Lawyer says Elwood superintendent who used her insurance for student’s treatment wanted to help

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ELWOOD, Ind. – Elwood’s superintendent, Casey Smitherman, was back to work on Thursday after she reportedly paid for a student’s medical treatment with her insurance.

Her attorney, Bryan Williams, said she and her husband have been helping the boy for months. Williams said she heard about the 15-year-old student who was living with a 79-year-old uncle.

“If they needed anything, transportation or food or clothing, they’ve just helped them out,” said Williams.

Smitherman faces several charges after police say she sought medical treatment for a student using her son’s name. Charges against the administrator include official misconduct, insurance fraud, insurance application fraud, and identity deception.

“She is all about education. She is all about helping kids,” said Williams.

Williams said Smitherman is someone he would trust with his own children. He believed Elwood Community Schools is lucky to have Smitherman as its leader.

According to court documents, a 15-year-old student didn’t come to school on Jan. 9 because he had a sore throat. Smitherman picked him up and took him to the med check in Elwood so a doctor could examine him. However, she signed the student in under her son’s name and also had a prescription for amoxicillin filled at CVS under her son’s name.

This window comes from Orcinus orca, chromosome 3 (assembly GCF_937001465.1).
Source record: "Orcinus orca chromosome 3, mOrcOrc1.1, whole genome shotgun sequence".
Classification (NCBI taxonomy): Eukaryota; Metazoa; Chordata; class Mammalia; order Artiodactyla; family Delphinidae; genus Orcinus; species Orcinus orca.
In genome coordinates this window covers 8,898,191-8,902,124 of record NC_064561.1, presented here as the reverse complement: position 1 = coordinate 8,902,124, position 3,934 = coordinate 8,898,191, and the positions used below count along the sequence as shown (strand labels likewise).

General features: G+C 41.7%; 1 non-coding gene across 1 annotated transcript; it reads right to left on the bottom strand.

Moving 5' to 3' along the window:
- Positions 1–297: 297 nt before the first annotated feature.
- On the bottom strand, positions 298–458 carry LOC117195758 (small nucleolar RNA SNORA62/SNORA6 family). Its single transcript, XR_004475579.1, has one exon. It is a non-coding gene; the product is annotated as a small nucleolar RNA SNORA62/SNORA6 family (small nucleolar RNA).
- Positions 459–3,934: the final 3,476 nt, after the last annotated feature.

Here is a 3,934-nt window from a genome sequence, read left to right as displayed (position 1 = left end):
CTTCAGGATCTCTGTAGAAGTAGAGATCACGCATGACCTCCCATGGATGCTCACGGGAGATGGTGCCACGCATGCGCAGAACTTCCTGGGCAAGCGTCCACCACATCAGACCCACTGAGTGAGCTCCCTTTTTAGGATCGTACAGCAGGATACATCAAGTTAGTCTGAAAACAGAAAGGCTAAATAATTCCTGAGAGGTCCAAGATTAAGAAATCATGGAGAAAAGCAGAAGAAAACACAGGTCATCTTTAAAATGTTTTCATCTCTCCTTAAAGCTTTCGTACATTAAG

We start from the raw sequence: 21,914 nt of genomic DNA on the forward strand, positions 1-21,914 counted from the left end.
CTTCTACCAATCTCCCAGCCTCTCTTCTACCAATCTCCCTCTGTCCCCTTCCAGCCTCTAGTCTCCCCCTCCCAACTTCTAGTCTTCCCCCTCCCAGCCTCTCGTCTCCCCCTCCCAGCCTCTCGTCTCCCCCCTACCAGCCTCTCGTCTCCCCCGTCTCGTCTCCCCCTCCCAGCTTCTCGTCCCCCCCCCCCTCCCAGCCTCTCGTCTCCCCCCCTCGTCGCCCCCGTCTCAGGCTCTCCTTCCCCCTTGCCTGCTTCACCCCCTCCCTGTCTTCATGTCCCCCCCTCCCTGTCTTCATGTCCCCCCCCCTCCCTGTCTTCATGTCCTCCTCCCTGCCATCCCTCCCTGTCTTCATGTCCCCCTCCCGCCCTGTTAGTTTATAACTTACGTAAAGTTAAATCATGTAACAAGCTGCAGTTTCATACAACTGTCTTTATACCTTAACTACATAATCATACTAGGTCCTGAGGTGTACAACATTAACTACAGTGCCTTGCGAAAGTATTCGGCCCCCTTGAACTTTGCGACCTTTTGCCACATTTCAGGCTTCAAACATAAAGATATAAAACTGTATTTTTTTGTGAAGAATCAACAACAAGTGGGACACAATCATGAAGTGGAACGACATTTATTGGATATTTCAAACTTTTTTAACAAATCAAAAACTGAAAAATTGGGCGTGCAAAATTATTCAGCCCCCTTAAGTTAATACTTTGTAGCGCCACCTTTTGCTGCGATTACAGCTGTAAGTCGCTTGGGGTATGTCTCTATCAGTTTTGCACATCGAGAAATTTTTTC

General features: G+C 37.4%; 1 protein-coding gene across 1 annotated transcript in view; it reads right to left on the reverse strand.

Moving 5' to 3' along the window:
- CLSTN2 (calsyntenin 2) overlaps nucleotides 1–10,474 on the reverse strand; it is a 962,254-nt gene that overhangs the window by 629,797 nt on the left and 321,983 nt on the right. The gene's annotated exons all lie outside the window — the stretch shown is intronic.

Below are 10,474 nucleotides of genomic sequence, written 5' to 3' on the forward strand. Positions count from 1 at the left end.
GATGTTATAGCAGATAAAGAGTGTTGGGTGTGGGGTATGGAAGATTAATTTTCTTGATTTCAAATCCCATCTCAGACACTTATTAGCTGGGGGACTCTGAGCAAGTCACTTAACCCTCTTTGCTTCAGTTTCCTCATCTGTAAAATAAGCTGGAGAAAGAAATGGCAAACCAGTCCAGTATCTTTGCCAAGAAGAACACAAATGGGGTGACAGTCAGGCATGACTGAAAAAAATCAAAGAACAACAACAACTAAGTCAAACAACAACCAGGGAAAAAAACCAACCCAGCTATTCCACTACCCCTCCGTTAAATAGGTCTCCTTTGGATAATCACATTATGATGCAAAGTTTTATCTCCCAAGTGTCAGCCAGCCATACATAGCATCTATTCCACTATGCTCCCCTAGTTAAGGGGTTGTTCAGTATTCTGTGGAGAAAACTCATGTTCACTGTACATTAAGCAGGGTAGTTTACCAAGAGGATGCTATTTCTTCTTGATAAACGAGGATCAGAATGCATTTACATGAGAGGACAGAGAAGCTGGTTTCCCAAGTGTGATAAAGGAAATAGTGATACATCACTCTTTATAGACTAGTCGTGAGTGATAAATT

The teen tore the name off the bottle’s label because he “knew it was wrong” and “to have a prescription in his possession with a different name is bad,” court documents said.

“There were other options she could have done but none of them were as immediate as just getting him the medicine,” Williams said. “She saw how sick he was and just wanted to give him medicine.”

Police received a tip about the situation and followed up with the teen’s guardian on Jan. 16. A day later, Smitherman talked to Elwood police about the situation.

“The heart was good but it was still illegal,” said detective Ben Gosnell.

A group in Madison County said there are legal options for someone who wants to help a child they are not related to. Jama Donovan is the senior director of Children’s Bureau in Region 11, which covers Madison County.

“We would send someone from our offices to go into Elwood to be with that family,” Donovan said.

The Children’s Bureau focuses on improving the lives of children and families through programs that reduce child abuse and neglect, increase the number of adoptions, and strengthen foster care. It offers a free and voluntary program for needy families across the state.

“It’s really designed around what the family needs,” she said.

Williams said Smitherman, a mother herself, views this child as her own but she has learned her lesson after this experience.

“She has a heart for this type of situation and she was showing it and made a mistake,” he said.

Elwood police officers said they reported this to the Department of Child Services although they do not believe this is a case of neglect.

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